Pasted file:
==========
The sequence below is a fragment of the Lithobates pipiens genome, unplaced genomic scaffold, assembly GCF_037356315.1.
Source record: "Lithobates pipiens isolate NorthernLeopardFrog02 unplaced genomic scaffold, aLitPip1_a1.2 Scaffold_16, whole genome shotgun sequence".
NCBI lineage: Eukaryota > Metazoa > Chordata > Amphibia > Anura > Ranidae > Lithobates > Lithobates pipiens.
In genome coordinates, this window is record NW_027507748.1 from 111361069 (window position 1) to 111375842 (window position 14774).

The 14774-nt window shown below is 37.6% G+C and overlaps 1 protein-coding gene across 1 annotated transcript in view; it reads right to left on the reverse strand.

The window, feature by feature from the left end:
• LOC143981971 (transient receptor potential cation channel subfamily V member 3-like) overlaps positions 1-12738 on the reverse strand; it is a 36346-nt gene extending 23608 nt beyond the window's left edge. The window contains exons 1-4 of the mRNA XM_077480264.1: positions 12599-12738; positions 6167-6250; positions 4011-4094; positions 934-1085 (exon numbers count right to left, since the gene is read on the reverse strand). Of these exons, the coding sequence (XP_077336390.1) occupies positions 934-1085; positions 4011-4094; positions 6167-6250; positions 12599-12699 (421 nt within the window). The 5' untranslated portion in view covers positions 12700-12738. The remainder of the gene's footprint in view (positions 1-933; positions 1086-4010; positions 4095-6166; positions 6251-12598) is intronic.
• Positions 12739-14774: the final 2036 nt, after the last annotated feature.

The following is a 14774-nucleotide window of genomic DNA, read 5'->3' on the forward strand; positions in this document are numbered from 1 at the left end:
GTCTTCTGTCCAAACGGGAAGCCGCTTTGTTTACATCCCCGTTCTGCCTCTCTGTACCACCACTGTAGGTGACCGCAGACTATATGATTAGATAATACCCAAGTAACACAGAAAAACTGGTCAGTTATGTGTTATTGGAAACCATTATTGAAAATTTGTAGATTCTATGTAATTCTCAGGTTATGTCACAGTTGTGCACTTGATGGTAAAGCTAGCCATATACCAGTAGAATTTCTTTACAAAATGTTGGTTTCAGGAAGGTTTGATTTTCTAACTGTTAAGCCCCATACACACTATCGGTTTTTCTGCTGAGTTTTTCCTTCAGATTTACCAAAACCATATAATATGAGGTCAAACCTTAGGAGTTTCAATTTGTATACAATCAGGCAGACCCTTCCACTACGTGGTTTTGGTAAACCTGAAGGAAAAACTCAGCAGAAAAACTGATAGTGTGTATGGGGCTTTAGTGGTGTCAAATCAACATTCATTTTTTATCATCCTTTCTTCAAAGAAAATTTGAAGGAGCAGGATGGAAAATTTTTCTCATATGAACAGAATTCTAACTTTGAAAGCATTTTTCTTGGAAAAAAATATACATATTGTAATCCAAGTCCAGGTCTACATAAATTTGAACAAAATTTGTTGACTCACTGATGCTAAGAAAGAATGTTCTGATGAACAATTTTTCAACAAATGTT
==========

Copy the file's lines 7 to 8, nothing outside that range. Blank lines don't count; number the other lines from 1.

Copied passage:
• LOC143981971 (transient receptor potential cation channel subfamily V member 3-like) overlaps positions 1-12738 on the reverse strand; it is a 36346-nt gene extending 23608 nt beyond the window's left edge. The window contains exons 1-4 of the mRNA XM_077480264.1: positions 12599-12738; positions 6167-6250; positions 4011-4094; positions 934-1085 (exon numbers count right to left, since the gene is read on the reverse strand). Of these exons, the coding sequence (XP_077336390.1) occupies positions 934-1085; positions 4011-4094; positions 6167-6250; positions 12599-12699 (421 nt within the window). The 5' untranslated portion in view covers positions 12700-12738. The remainder of the gene's footprint in view (positions 1-933; positions 1086-4010; positions 4095-6166; positions 6251-12598) is intronic.
• Positions 12739-14774: the final 2036 nt, after the last annotated feature.